The Reading Pile: November 29
Happy Cyber Monday! Brigid Alverson is off this week, so the Good Comics for Kids gang has banded together to post The Reading Pile in her absence. Here’s the low-down on what we read over the Thanksgiving weekend… when we weren’t sitting on the sofa in tryptophan-induced stupors, that is!
Robin: I got my hands on Jen Wang’s Koko Be Good, a coming-of-age portrait of three intertwining lives: Jon, a grad student beginning to question moving across the world to settle down with his long-distance girlfriend; Faron, a teen whose love of musical theater leads to bullying at home, making him yearn for a way out; and the titular Koko, an energetic con woman who’s decided to give up her self-interest and instead aim for goodness. The question pondered by all three is whether being good brings happiness, but philosophy-of-life questions aside, this book is a charming collection of observations on how we decide the paths our lives take. This is no melancholy snoozer, either. Big questions are asked, yes, but the chaos that Koko brings with her wherever she goes brings in bursts of energy and hilarity. The artwork is full of eloquent expressions and Wang deserves a lot of credit for tackling weighty issues with a light, comic touch. Given the ages of the characters and their points of decision, this title will resonate most with older teens, but it will appeal on up to adults and is not inappropriate for precocious younger teens.
Lori: From the reviews and word of mouth, I decided to read Dengeki Daisy. When I started reading, I wasn’t sure I was going to like it, but I was won over by the end. The characters are fun and endearing, and I really enjoy the antagonist relationship between the lead, which might not exist if they new the truth. I also found the use of the cell phone novel, but not to the point of being a gimmick.
I also read Time and Again volume four, a great and underrated Korean manhwa. We finally get to see how the main characters Ho-Yeon and Baek-On met, as well as Ho-Yeon’s past. It’s a touching and tragic past, and Baek-On even manages to get some humor into the otherwise sad moments. There are some surprises in this volume as the series comes full circle and some stories from the first volume affect our heroes in this one.
Esther: I thought I’d have to pass on this until I had a bit of insomnia in middle of the night. I rummaged around my bed and came up with Joey Fly Private Eye in Creepy Crawly Crime. I’d started this a few times, but never quite finished the book. I really enjoyed the title. It had some suspense and some humor, and did a great take on the noir detective. But I didn’t feel it succeeded as a children’s title. I can’t imagine that this title has much kid or teen appeal.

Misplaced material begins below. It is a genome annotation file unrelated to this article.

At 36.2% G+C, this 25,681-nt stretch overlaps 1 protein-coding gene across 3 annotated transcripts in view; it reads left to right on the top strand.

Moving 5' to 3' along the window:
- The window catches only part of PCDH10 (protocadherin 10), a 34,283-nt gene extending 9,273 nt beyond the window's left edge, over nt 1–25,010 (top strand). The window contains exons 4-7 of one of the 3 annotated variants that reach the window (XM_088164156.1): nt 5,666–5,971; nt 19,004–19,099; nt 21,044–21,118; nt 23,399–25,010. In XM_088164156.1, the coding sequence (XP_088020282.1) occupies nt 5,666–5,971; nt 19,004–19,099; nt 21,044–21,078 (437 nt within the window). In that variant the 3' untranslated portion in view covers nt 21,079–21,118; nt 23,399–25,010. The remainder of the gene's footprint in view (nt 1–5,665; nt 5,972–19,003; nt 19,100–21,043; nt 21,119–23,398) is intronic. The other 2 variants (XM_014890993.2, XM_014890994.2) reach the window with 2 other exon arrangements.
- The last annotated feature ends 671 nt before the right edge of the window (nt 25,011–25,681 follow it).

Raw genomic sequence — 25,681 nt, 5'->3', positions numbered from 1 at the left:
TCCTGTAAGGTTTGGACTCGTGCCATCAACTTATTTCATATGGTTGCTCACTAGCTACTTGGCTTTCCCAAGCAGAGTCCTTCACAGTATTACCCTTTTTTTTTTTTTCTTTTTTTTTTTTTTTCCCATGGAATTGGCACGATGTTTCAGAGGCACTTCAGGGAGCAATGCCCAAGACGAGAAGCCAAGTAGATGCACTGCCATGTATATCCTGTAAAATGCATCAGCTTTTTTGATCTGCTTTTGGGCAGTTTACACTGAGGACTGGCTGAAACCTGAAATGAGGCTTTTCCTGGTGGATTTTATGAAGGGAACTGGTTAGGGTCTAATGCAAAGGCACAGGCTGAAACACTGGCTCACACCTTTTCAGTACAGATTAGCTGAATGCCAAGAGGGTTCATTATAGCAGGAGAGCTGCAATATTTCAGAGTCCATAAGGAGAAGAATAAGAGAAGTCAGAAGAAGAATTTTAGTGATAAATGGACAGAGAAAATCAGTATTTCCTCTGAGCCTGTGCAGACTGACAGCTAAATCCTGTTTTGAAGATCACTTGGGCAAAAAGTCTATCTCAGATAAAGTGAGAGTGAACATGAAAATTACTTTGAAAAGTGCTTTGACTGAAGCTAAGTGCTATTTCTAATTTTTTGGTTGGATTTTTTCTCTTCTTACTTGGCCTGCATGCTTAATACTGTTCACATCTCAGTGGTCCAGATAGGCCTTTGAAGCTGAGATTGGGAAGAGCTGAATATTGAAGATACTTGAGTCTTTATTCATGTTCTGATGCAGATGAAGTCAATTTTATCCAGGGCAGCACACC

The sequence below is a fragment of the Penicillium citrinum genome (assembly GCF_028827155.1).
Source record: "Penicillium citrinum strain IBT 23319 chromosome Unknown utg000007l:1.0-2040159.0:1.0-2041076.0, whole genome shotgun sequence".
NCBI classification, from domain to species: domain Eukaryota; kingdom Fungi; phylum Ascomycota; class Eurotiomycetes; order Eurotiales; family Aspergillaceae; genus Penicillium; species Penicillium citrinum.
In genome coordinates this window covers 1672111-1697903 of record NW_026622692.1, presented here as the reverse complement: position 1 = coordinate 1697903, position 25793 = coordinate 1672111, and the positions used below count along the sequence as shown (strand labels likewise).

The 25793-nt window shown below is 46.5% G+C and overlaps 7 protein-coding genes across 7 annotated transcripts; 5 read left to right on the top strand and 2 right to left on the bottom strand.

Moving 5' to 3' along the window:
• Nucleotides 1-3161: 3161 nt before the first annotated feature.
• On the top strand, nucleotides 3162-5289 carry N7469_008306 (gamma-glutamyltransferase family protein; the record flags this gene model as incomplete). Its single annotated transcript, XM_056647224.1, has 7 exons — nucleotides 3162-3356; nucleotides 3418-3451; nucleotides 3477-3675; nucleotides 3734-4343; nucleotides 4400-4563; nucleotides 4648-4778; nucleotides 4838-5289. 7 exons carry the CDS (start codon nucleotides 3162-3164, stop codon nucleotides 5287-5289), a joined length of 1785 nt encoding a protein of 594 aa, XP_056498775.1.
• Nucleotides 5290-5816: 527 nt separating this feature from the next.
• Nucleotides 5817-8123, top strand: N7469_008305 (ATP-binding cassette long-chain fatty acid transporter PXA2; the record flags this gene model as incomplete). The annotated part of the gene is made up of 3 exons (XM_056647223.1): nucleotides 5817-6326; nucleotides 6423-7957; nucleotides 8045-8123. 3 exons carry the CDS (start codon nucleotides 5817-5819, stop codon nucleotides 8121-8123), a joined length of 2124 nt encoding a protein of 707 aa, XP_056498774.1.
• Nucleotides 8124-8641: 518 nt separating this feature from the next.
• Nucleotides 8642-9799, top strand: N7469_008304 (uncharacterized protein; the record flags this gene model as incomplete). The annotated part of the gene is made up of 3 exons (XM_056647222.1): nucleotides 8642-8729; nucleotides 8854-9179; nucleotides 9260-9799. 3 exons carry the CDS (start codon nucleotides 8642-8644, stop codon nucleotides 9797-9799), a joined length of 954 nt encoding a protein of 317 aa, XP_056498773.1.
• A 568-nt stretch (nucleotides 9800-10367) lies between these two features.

Kate: Arrrrrr! The December Manga Movable Feast is underway, and the subject is Eiichiro Oda’s wildly popular One Piece, currently the best-selling manga in Japan. It’s been a while since I read the very early volumes of the series — there are now over fifty — so I spent some of Thanksgiving weekend revisiting the first major story arc. I was immediately struck by Oda’s cartooning; he has an infinite capacity for creating new and memorable characters, lavishing just as much attention on pirates and villagers who appear in two scenes as he does on the principal characters. I was also amazed at how good Oda’s storytelling chops really are. He avoids one of the biggest pitfalls of the hero-with-awesome-powers genre by allowing us to learn about Monkey D. Luffy from watching him in action, rather than putting clunky, explanatory dialogue in his characters’ mouths — one of the main reasons I find so much shonen manga tedious.
Also on my list is Hereville: How Mirka Got Her Sword. I’m not very far into the book, but I’m really enjoying the way Barry Deutsch portrays Mirka and her stepmother Fruma. Deutsch avoids the easy characterization of Fruma as an ogre or a bully, instead celebrating her wisdom and experience — even though her advice runs counter to Mirka’s desires. Mirka, too, is a vivid, strong character, both for her sheer determination and for her intelligence; she’s the kind of heroine I would have identified with at nine or ten, when I still a regular fantasy reader. I’m delighted to see that Deutsch has conceived Hereville as a trilogy, as these are characters I’d like to spend more time with.
So that’s what we’ve been reading! What kid- and teen-friendly titles have you been reading? Tell us in the comments!
Filed under: Reviews
About Katherine Dacey
Katherine Dacey has been reviewing comics since 2006. From 2007 to 2008, she was the Senior Manga Editor at PopCultureShock, a site covering all aspects of the entertainment industry from comics to video games. In 2009, she launched The Manga Critic, where she focuses primarily on Japanese comics and novels in translation. Katherine lives and works in the Greater Boston area, and is a musicologist by training.
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